Right Thinking From The Left Coast
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Thursday, February 17, 2011

The Wisconsin War

Good Lord:

Thursday is a big day for the budget fight in Wisconsin, where Republican Gov. Scott Walker has proposed a plan that would strip public employees of most collective bargaining rights, with the full legislature set to take it up today. Meanwhile, the protests against the bill are continuing to spread—with school closings in a lot of areas around the state.


Teachers have been calling in sick in large numbers for days—so much so as to shut down schools—and many of the same teachers are attending the protests in Madison. What began in Madison, has expanded to other districts across the state. Schools are closed again in Madison Thursday, as well as in other towns around Dane County. In western Wisconsin, schools have also closed in the La Crosse area. And other schools have closed in the Milwaukee area. No schools have closed in Milwaukee itself, but teacher absences are up above normal.

Under Walker’s plan, as TPM has reported, most state workers would no longer be able to negotiate for better pensions or health benefits or anything other than higher salaries, which couldn’t rise at a quicker pace than the Consumer Price Index. Walker and state Republican leaders have said the plan is necessary to deal with the state’s budget shortfall.

There are reports of protesters putting cross-hairs on pictures of Governor Walker and calling him a dictator (so much for the new civility).  Teachers have been bringing students to the protests—a standard tactic, but one that should be illegal.  And the Democrats have apparently fled the state to deny the legislature a quorum on the plan, which is about the most craven thing I can imagine.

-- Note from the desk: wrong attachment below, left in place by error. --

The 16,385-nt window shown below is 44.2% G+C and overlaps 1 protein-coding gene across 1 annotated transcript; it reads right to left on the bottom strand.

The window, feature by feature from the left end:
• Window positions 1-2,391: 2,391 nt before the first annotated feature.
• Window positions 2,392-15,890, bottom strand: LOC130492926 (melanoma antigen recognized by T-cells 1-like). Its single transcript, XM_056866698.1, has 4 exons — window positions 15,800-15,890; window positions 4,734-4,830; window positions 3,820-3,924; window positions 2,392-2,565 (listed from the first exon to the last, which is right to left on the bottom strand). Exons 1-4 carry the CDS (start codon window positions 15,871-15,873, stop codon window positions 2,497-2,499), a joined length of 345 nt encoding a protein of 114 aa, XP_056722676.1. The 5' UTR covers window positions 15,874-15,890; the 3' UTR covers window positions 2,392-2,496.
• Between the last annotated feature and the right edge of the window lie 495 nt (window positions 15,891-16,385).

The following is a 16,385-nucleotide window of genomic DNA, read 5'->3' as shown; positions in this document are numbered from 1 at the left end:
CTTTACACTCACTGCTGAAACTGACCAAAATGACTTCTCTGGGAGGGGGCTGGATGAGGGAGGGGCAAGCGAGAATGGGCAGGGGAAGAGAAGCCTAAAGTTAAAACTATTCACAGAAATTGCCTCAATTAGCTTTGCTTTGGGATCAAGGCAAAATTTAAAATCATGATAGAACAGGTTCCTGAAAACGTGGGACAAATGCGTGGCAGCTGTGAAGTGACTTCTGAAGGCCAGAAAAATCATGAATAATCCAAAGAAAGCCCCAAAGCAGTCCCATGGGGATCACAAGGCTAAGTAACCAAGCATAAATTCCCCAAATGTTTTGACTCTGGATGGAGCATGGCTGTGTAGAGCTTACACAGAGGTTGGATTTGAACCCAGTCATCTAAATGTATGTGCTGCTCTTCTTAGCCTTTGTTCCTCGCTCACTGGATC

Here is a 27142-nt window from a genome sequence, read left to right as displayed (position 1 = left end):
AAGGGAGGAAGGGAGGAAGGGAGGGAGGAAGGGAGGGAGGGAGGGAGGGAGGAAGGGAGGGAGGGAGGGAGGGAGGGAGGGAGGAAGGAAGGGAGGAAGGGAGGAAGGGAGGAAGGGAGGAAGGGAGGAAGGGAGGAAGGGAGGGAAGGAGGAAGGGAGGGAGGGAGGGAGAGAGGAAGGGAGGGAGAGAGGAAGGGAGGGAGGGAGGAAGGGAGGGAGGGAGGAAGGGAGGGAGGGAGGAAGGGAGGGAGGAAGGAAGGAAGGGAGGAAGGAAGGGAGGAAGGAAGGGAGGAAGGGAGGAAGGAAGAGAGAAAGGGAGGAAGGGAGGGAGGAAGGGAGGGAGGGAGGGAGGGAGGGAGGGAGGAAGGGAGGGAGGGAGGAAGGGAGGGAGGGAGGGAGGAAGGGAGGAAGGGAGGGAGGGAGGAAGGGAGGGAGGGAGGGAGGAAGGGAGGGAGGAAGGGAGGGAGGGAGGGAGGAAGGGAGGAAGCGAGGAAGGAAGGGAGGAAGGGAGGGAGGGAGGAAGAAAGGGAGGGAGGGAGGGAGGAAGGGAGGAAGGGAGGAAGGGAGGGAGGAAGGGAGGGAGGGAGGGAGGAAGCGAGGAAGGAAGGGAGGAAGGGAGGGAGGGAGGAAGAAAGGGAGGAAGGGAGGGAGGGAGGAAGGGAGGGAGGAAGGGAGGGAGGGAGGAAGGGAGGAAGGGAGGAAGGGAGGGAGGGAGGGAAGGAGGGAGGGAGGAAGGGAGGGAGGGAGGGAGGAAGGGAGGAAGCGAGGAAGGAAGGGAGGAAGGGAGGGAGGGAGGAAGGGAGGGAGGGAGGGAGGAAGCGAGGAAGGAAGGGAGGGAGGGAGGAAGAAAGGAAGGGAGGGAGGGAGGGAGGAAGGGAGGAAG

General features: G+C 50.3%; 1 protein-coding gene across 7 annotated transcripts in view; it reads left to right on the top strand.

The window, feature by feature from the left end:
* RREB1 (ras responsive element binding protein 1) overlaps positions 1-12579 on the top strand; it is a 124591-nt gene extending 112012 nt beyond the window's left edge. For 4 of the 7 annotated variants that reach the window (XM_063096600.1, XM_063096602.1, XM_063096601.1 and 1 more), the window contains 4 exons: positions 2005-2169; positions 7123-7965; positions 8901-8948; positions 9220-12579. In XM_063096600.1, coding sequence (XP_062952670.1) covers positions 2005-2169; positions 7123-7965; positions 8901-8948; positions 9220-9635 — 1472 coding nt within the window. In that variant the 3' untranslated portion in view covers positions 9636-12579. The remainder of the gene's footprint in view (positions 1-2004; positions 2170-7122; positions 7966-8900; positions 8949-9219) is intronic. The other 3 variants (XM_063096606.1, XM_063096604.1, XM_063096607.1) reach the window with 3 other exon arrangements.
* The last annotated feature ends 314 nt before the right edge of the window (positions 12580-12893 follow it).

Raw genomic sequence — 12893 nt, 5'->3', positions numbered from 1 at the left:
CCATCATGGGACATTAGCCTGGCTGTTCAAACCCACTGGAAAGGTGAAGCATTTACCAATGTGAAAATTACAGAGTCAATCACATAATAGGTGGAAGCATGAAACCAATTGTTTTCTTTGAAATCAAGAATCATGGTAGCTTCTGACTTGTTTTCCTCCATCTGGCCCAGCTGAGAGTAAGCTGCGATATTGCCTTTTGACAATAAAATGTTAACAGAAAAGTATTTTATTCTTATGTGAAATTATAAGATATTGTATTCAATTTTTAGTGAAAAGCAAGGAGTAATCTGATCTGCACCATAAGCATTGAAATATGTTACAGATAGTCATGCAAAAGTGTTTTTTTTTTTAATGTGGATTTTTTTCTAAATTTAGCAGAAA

I’m not certain about stripping collective bargaining rights from state employees. Bainbridge has a great roundup of the history of public sector unionization noting that many, including FDR, thought it inappropriate for government.  In the private sector, unions and employers have an adversarial relationship that reaches an equilibrium between company profits and worker compensation.  If a company pays its workers more than the market will allow, their product loses market share. In the public sector, however, this is not the case.  The union becomes an interest group in a monopoly.  If the government pays it workers more than the market would allow, they can simply raise taxes.  And we have no choice but to pay them.

I’m not quite persuaded that public unions need to be abolished.  And I’m not sure that Wisconsin is doing is precisely legal.  Moreover, their budget situation is not quite as dire as, say, Illinois or California.  But I am sure that this is not “dictatorial” or “anti-democracy” or any other pejorative that the unions and their dogwashers are throwing out there.  Governor Walker was elected.  So was the legislature.  Arguably, they were elected to do things like this. If people don’t like it, they can vote them the hell out of office.  I’m sure a Democratic legislature will be more than happy to give the unions whatever they want.

Update: Organize for America is involved in the protests and Obama has spoken out against the measure.  The stakes on this one could be very big.

Update: Allahpundit on the Democrats literally fleeing the state.

You know, reading all this, I’m thinking back to the “party of no” crap during Obama’s first two years and wondering how the media would have reacted if the GOP had decided to protest the Democratic agenda by not showing up to work anymore. Unlike this, that move wouldn’t have blocked any Senate business: It only takes 51 for a quorum so the Dems and their 60-seat majority could have safely proceeded on legislation. Yet the screeching about unserious Republican sore losers being incapable of governing, etc etc, would have been endless. And before anyone objects, no, today’s walkout isn’t the equivalent of a filibuster. Like it or not, the filibuster’s a mainstream tactic blessed by both parties when they pass the rules for the Senate at the start of the term and happily used by whichever side is in the minority. It’s business as usual, for better or worse. A walkout isn’t — although maybe it will be now. Is that the left’s goal in this? To turn fleeing the state into a legit American political tactic?

Actually, I know this has been done at least once before when Texas was being redistricted.

This entire episode reinforces what I said the other day.  When the real budget cuts come down, the shit storm from the Left is going to make the Tea Parties look like tea parties.  You think you’ve seen incivility before?  Just wait until their issues are at stake.

Posted by Hal_10000 on 02/17/11 at 07:05 PM in Politics   Law, & Economics  • (0) TrackbacksPermalink
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